Little attention has been paid to the limited, but not negligible, nuclear proliferation risks associated with the mining of uranium. As the global market for uranium changes and as more African countries become
uranium suppliers, there is a need for them to be vigilant of those risks.
This is the first study to look at the proliferation risks associated with uranium extraction in Africa and to suggest practical ways in which African states can act to mitigate them. The authors argue that, as countries of
proliferation concern achieve proficiency in uranium conversion and enrichment, restricting easy access to uranium could be one part of a comprehensive and integrated approach to non-proliferation across the nuclear fuel cycle.
2. Uranium extraction and proliferation risk
3. The uranium market
4. The legal framework
5. Conclusions and recommendations
About the authors
Dr Ian Anthony (United Kingdom) is Director of the SIPRI Arms Control and Non-proliferation Programme and Head of the SIPRI European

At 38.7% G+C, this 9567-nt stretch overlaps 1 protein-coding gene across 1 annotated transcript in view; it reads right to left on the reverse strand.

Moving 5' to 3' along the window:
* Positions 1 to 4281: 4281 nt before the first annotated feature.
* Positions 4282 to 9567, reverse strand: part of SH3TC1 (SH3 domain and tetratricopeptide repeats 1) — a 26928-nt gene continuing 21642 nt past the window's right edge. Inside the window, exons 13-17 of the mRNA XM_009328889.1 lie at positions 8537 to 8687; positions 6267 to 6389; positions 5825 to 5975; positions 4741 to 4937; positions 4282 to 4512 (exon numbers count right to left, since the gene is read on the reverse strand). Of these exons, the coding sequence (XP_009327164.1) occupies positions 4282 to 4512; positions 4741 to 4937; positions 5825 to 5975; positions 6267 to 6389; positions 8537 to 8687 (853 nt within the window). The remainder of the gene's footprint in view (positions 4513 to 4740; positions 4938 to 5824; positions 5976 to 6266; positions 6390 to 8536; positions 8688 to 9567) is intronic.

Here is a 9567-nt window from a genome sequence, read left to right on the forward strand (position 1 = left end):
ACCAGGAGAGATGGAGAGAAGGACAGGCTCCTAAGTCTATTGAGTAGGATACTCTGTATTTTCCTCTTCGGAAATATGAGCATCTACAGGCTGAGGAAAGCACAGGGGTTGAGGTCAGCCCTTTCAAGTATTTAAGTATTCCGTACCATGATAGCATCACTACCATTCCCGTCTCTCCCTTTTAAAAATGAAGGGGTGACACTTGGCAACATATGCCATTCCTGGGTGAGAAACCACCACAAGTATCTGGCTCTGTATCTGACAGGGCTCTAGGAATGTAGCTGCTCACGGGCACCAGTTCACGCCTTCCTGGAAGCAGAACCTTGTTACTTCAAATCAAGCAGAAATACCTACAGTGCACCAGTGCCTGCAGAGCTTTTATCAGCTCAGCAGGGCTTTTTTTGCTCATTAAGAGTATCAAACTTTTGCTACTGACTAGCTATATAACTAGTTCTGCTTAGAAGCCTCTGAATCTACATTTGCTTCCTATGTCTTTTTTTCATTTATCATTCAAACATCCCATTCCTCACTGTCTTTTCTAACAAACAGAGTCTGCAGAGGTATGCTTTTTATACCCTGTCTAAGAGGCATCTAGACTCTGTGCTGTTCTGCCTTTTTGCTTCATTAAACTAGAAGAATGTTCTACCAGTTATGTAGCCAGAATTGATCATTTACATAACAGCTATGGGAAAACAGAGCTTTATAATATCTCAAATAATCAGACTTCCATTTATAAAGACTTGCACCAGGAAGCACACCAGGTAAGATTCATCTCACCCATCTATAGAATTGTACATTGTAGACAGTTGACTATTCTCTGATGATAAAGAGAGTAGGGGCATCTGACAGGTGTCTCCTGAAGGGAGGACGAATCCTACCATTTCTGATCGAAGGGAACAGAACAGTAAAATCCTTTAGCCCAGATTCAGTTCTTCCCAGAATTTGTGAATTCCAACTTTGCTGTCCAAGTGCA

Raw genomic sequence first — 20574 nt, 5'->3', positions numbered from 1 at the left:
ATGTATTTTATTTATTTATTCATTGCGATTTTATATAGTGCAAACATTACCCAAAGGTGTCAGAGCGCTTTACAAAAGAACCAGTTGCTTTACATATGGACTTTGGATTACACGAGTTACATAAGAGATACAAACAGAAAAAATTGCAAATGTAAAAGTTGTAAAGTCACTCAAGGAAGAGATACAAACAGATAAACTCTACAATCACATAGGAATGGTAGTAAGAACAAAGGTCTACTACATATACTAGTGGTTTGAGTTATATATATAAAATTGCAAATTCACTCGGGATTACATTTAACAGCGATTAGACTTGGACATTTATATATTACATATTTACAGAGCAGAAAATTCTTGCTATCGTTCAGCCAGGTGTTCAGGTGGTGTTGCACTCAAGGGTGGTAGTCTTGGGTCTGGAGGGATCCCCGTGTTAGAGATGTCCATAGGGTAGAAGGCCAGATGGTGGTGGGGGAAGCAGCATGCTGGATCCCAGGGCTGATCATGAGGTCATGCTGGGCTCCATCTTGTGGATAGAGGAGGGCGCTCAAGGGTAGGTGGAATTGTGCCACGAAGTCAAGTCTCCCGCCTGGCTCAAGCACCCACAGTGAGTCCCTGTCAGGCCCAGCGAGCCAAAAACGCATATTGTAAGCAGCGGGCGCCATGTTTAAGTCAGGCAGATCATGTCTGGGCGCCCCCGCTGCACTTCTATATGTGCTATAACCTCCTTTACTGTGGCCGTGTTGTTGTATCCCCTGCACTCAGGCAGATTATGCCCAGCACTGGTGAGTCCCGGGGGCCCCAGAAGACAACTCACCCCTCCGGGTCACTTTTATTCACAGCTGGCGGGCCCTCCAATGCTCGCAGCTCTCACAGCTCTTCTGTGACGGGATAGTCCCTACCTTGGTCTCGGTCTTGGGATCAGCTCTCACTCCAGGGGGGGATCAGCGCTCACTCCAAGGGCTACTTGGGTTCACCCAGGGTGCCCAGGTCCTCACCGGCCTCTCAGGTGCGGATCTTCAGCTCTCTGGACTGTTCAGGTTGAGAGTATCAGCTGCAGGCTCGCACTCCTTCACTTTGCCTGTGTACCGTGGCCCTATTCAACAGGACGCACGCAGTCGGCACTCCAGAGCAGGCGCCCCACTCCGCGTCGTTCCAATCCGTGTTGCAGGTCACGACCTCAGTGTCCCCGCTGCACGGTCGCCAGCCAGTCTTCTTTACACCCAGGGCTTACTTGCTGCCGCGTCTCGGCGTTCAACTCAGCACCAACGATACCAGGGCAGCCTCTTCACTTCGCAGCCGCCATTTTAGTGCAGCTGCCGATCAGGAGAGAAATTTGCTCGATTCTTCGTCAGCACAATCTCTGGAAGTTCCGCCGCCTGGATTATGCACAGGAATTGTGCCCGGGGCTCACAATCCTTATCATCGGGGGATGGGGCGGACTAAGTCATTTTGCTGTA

Security Project. Among his numerous other publications on issues related to arms control, disarmament and export control are Reforming Nuclear Export Controls: The Future of the Nuclear Suppliers Group, SIPRI Research
Report no. 22 (2007, co-author), and ‘Measures to combat nuclear terrorism’,
SIPRI Yearbook 2013
Lina Grip (Sweden) is a Researcher with the SIPRI Arms Control and Non-proliferation Programme and is SIPRI’s coordinator for the EU Non-proliferation Consortium. She is also a doctoral candidate in political
science at Helsinki University. Her research interests include regional and multilateral non-proliferation and arms control policies and processes, with a focus on the EU and East and Southern Africa. Her
recent publications include ‘Small arms control in Africa’, SIPRI Yearbook 2013.
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